What This Means to Us
To continue receiving the level of commission dollars we want to receive, we’re going to have to raise our own performance criteria and expectations. In addition, having a bad reputation as an industry makes it much harder for the hard-working, dedicated agent to create trust and confidence with the client (the reputation unfortunately precedes us!).
Looking at It from the Consumer Perspective
Let’s stop our ‘inside out’ look at our business, and start looking at it from the consumer perspective. That way, we will build our businesses, instead of unwittingly making it more difficult to get to ‘yes’.
Four Critical Questions Buyer Should Ask Agent ‘Candidates’
Here are five critical questions I believe buyers should ask agents to assure they have a ‘match’ between what they are looking for and what the agent provides. In addition, I’ve added what I believe buyers should look for in the answers (that means that we agents must be able to qualify on these terms). I’ve also given advice to agents on how to prepare to meet that criteria.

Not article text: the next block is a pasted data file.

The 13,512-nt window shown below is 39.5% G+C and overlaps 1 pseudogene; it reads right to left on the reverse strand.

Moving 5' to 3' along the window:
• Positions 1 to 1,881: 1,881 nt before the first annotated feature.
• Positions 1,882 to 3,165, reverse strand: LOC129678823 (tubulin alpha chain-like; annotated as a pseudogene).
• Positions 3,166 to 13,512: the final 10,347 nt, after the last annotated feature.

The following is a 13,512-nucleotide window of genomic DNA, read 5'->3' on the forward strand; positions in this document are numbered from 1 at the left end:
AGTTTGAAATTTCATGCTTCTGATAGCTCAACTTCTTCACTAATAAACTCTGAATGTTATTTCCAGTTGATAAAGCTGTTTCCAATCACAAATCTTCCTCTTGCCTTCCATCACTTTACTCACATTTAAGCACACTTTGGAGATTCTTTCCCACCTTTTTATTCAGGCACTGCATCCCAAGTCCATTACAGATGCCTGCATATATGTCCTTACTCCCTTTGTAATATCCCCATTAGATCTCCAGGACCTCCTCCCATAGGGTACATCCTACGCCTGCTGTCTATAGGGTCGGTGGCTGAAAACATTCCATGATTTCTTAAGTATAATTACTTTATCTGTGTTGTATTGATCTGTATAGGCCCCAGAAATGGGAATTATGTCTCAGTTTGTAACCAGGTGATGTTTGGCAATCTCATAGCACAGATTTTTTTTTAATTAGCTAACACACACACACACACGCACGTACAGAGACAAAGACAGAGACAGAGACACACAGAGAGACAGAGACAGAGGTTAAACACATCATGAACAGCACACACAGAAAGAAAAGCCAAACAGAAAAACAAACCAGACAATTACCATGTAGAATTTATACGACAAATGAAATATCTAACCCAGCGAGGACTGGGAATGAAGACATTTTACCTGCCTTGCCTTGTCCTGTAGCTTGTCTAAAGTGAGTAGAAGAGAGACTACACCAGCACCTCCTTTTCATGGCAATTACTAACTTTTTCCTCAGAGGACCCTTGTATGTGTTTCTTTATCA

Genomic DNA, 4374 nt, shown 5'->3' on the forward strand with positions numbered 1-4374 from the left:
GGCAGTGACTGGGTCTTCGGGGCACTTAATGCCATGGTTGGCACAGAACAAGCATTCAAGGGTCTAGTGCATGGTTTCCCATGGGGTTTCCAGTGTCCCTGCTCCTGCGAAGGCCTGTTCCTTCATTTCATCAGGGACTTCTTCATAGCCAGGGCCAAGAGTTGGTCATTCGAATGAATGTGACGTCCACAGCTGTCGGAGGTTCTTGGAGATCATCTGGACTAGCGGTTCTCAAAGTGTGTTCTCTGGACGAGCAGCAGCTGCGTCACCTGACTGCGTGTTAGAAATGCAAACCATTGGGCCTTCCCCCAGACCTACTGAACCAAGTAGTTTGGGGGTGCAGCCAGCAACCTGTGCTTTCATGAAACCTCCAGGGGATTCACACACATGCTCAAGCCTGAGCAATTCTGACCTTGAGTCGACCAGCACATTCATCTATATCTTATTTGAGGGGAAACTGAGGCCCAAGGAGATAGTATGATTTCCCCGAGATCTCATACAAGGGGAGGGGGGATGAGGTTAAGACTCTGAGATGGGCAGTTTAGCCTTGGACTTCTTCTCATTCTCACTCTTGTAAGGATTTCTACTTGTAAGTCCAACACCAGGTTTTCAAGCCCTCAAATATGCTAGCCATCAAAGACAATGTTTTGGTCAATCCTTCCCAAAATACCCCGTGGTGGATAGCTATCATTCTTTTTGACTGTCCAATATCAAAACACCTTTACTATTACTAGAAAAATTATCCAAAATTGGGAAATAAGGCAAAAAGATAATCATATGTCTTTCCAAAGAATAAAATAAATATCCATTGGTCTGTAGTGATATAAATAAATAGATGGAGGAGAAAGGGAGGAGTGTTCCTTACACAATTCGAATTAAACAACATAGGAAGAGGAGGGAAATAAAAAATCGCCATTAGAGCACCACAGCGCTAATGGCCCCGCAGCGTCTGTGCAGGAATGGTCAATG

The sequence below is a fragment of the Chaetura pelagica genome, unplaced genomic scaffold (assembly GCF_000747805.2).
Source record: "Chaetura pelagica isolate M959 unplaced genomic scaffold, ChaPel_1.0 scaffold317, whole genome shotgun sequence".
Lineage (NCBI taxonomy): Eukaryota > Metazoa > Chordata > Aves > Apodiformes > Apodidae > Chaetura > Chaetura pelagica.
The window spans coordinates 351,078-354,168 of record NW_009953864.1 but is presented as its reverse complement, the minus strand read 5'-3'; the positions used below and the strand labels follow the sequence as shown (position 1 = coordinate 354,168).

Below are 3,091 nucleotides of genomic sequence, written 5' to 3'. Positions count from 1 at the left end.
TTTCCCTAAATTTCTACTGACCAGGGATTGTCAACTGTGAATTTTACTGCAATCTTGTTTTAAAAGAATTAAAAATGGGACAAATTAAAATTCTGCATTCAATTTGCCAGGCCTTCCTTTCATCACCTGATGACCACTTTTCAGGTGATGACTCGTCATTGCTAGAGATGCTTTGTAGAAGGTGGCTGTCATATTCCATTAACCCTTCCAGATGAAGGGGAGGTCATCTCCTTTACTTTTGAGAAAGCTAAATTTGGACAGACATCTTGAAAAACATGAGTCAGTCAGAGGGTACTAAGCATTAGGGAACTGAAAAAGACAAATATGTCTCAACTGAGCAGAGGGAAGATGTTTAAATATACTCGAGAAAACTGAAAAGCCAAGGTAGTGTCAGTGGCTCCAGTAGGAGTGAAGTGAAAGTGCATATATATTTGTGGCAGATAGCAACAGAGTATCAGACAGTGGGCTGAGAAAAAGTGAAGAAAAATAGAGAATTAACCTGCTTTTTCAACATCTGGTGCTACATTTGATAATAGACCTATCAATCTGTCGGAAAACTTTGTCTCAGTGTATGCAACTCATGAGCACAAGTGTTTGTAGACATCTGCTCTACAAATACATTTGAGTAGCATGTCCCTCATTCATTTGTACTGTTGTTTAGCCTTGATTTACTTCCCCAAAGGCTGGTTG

1. “Is selling residential real estate your full-time career?”
My advice to buyers: Listen to be sure the agent specializes in residential real estate. You want someone selling homes for a living, not apartment houses. Listen to see if this is the agent’s full-time career. Ask additional questions if the agent’s answers need more clarifying
Agents: You must really, really know your market, your statistics, and be able to provide prioritized knowledge to your client, not the same things the consumer can get on the web! You need to fess up to the client, now, if you’re not committed to the profession and them full-time, so they won’t be disappointed later (read the stunningly low buyer satisfaction levels with agents below).